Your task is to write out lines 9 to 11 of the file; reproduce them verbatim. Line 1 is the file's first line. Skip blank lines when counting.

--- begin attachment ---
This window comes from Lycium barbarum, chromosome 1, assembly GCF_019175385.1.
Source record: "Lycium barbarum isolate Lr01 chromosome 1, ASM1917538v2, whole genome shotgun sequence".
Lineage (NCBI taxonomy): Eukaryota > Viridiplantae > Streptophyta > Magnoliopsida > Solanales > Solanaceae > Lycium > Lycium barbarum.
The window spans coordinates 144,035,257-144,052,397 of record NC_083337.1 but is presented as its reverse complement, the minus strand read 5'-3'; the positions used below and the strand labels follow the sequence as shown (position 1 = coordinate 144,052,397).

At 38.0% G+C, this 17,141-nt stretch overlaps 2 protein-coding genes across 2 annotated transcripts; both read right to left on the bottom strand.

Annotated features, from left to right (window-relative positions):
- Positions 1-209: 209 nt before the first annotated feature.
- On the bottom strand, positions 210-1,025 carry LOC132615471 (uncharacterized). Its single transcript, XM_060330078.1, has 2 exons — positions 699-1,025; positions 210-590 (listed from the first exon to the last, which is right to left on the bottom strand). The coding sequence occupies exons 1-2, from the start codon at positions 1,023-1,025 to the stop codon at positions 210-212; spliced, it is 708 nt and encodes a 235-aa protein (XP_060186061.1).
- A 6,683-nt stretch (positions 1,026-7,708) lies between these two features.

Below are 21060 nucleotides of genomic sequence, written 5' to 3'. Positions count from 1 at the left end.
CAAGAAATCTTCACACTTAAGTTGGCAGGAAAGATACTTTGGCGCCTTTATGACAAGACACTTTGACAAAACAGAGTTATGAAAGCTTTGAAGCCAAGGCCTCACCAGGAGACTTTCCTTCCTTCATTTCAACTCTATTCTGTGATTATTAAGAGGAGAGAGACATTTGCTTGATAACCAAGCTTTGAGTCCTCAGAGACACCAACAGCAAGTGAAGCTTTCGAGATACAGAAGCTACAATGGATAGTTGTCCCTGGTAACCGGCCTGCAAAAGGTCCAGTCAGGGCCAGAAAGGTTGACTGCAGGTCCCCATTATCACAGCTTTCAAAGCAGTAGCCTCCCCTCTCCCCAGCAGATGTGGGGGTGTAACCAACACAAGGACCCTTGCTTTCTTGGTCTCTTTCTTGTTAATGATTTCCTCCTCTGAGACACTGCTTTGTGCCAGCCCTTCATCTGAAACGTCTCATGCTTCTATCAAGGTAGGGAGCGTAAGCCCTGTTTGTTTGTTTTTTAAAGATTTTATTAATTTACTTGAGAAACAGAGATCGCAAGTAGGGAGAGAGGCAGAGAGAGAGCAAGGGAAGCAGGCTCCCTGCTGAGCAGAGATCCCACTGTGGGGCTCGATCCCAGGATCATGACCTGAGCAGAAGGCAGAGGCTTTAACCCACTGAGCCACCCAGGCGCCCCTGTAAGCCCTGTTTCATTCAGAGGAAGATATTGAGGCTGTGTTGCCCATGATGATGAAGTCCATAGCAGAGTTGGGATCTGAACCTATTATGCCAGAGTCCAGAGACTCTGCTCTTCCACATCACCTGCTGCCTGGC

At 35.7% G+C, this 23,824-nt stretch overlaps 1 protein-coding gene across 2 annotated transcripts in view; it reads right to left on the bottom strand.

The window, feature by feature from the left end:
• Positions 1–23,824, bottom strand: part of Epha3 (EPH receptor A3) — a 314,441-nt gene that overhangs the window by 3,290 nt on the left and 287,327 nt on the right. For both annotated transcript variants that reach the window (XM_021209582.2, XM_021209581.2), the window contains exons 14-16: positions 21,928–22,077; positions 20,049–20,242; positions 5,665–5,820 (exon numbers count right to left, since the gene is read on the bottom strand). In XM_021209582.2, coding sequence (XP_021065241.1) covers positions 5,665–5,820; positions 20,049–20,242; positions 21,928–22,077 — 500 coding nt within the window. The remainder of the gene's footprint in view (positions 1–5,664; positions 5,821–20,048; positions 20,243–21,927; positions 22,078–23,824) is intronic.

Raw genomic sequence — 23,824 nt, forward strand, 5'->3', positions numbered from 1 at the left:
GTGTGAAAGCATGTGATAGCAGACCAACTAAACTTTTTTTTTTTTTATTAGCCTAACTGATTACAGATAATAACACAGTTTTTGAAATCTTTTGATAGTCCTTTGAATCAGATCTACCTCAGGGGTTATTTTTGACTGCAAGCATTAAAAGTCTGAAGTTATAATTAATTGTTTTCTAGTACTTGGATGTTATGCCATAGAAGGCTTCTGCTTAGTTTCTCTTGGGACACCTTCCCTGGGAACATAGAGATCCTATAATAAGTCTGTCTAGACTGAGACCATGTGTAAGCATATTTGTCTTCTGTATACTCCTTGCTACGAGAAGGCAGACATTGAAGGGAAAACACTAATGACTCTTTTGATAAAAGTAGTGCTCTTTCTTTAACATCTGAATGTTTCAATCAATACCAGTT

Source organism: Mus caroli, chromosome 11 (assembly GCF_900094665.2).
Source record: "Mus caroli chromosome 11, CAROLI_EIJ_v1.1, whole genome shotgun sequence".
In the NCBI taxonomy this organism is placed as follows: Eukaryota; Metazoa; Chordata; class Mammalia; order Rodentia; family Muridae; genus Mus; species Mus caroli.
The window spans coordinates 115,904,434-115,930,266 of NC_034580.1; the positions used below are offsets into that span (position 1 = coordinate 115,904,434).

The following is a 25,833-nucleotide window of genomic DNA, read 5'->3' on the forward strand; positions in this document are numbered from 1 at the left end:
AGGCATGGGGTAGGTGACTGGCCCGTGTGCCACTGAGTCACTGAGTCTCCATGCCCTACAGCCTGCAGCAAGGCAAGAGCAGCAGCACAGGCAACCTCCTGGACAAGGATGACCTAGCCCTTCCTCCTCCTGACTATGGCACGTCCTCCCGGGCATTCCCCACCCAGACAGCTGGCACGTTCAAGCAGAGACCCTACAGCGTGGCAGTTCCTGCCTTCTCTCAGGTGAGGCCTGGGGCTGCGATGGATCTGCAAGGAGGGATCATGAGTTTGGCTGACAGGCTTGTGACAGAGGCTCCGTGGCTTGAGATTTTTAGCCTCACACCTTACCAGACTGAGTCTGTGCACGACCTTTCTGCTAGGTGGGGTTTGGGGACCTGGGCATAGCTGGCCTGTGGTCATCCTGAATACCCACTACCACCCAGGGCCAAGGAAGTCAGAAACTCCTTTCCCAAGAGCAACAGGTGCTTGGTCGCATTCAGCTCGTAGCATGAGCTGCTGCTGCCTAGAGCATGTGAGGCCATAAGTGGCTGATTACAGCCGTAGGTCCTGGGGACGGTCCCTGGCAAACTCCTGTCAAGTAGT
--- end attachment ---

- A 6,683-nt stretch (positions 1,026-7,708) lies between these two features.

Below are 21060 nucleotides of genomic sequence, written 5' to 3'. Positions count from 1 at the left end.
CAAGAAATCTTCACACTTAAGTTGGCAGGAAAGATACTTTGGCGCCTTTATGACAAGACACTTTGACAAAACAGAGTTATGAAAGCTTTGAAGCCAAGGCCTCACCAGGAGACTTTCCTTCCTTCATTTCAACTCTATTCTGTGATTATTAAGAGGAGAGAGACATTTGCTTGATAACCAAGCTTTGAGTCCTCAGAGACACCAACAGCAAGTGAAGCTTTCGAGATACAGAAGCTACAATGGATAGTTGTCCCTGGTAACCGGCCTGCAAAAGGTCCAGTCAGGGCCAGAAAGGTTGACTGCAGGTCCCCATTATCACAGCTTTCAAAGCAGTAGCCTCCCCTCTCCCCAGCAGATGTGGGGGTGTAACCAACACAAGGACCCTTGCTTTCTTGGTCTCTTTCTTGTTAATGATTTCCTCCTCTGAGACACTGCTTTGTGCCAGCCCTTCATCTGAAACGTCTCATGCTTCTATCAAGGTAGGGAGCGTAAGCCCTGTTTGTTTGTTTTTTAAAGATTTTATTAATTTACTTGAGAAACAGAGATCGCAAGTAGGGAGAGAGGCAGAGAGAGAGCAAGGGAAGCAGGCTCCCTGCTGAGCAGAGATCCCACTGTGGGGCTCGATCCCAGGATCATGACCTGAGCAGAAGGCAGAGGCTTTAACCCACTGAGCCACCCAGGCGCCCCTGTAAGCCCTGTTTCATTCAGAGGAAGATATTGAGGCTGTGTTGCCCATGATGATGAAGTCCATAGCAGAGTTGGGATCTGAACCTATTATGCCAGAGTCCAGAGACTCTGCTCTTCCACATCACCTGCTGCCTGGC